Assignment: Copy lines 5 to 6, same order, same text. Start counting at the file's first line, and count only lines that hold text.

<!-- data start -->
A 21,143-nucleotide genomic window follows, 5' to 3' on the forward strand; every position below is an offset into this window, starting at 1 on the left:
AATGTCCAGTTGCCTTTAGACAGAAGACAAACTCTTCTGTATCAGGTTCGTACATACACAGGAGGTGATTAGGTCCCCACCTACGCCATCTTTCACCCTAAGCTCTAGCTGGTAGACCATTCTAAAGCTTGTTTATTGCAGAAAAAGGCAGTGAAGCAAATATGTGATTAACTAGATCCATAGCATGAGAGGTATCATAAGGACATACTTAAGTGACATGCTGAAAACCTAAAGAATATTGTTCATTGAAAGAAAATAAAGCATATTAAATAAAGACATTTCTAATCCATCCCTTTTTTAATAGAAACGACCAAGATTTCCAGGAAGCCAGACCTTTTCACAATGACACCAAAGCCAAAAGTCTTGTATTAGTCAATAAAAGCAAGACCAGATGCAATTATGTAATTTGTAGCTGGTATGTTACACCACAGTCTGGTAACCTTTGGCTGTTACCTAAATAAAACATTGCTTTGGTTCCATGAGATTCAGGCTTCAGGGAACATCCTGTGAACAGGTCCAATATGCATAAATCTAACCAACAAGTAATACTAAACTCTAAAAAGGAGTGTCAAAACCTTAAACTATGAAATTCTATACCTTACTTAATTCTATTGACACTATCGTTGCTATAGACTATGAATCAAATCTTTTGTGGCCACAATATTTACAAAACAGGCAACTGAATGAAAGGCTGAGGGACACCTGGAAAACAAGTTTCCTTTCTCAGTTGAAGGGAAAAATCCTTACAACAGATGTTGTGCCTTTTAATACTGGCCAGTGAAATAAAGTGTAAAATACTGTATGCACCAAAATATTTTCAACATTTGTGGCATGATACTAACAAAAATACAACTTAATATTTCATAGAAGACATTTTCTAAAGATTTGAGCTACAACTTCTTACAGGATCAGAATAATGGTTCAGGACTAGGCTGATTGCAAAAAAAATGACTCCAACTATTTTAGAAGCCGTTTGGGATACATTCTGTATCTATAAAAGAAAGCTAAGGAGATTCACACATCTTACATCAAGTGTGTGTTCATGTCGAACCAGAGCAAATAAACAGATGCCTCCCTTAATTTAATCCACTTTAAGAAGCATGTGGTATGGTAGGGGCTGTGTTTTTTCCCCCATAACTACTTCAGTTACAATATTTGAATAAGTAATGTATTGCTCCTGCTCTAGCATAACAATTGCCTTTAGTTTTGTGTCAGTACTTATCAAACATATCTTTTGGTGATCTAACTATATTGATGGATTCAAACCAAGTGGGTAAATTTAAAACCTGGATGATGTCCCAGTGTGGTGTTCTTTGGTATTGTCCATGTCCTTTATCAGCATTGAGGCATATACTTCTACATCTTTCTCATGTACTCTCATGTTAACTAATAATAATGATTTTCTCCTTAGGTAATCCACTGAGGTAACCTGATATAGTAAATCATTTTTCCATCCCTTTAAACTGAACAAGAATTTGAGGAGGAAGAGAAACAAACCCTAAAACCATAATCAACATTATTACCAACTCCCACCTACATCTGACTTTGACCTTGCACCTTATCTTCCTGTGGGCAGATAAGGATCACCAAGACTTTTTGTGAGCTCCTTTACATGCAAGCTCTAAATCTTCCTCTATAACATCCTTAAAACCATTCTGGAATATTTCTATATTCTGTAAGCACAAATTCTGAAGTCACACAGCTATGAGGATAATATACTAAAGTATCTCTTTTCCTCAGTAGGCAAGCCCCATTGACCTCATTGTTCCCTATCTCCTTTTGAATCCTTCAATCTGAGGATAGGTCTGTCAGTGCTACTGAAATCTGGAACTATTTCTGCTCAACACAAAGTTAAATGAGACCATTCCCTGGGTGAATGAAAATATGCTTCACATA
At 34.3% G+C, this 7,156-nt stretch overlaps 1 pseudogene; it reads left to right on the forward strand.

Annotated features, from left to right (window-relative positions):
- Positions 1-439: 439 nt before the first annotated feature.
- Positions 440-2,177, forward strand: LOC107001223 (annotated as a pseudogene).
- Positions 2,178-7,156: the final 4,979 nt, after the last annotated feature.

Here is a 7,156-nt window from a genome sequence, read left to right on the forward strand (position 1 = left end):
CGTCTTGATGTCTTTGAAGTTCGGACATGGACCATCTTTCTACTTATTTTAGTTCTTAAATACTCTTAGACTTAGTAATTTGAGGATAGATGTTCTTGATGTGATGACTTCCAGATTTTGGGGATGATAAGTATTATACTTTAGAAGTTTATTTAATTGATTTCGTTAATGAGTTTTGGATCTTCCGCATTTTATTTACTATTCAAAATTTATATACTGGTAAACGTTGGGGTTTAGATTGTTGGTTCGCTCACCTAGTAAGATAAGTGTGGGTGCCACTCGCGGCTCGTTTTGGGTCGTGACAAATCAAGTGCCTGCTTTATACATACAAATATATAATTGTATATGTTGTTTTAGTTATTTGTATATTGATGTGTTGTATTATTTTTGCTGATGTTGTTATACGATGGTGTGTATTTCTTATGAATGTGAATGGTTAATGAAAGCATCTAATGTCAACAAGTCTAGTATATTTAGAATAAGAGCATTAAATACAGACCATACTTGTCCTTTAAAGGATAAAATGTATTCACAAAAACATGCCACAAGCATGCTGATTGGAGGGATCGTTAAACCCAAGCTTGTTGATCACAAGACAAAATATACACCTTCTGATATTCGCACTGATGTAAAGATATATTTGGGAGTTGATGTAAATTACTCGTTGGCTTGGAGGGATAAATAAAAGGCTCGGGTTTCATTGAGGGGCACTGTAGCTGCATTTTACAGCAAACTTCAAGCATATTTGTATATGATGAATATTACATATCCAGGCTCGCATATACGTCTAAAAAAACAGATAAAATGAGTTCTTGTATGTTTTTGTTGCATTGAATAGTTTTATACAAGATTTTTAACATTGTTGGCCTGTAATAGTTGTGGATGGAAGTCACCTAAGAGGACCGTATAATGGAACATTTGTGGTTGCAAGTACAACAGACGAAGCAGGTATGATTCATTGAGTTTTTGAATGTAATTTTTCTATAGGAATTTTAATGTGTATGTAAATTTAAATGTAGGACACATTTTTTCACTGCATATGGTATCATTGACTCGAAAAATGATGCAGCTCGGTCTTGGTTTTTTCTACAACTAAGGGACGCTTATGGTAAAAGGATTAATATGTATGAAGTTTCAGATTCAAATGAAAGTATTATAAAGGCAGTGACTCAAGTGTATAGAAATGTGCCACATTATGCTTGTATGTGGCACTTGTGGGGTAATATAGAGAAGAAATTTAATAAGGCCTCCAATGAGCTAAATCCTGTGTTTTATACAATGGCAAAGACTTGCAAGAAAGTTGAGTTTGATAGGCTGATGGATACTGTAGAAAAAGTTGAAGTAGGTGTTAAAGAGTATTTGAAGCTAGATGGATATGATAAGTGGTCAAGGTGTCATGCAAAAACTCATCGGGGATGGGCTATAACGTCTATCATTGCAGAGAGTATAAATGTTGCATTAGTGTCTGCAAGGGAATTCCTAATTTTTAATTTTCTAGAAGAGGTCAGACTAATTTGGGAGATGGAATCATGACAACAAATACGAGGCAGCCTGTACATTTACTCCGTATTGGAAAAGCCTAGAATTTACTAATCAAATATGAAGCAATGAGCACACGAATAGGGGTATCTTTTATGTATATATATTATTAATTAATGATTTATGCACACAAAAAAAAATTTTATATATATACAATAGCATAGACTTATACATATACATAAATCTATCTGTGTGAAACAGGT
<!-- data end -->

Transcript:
- Positions 1-439: 439 nt before the first annotated feature.
- Positions 440-2,177, forward strand: LOC107001223 (annotated as a pseudogene).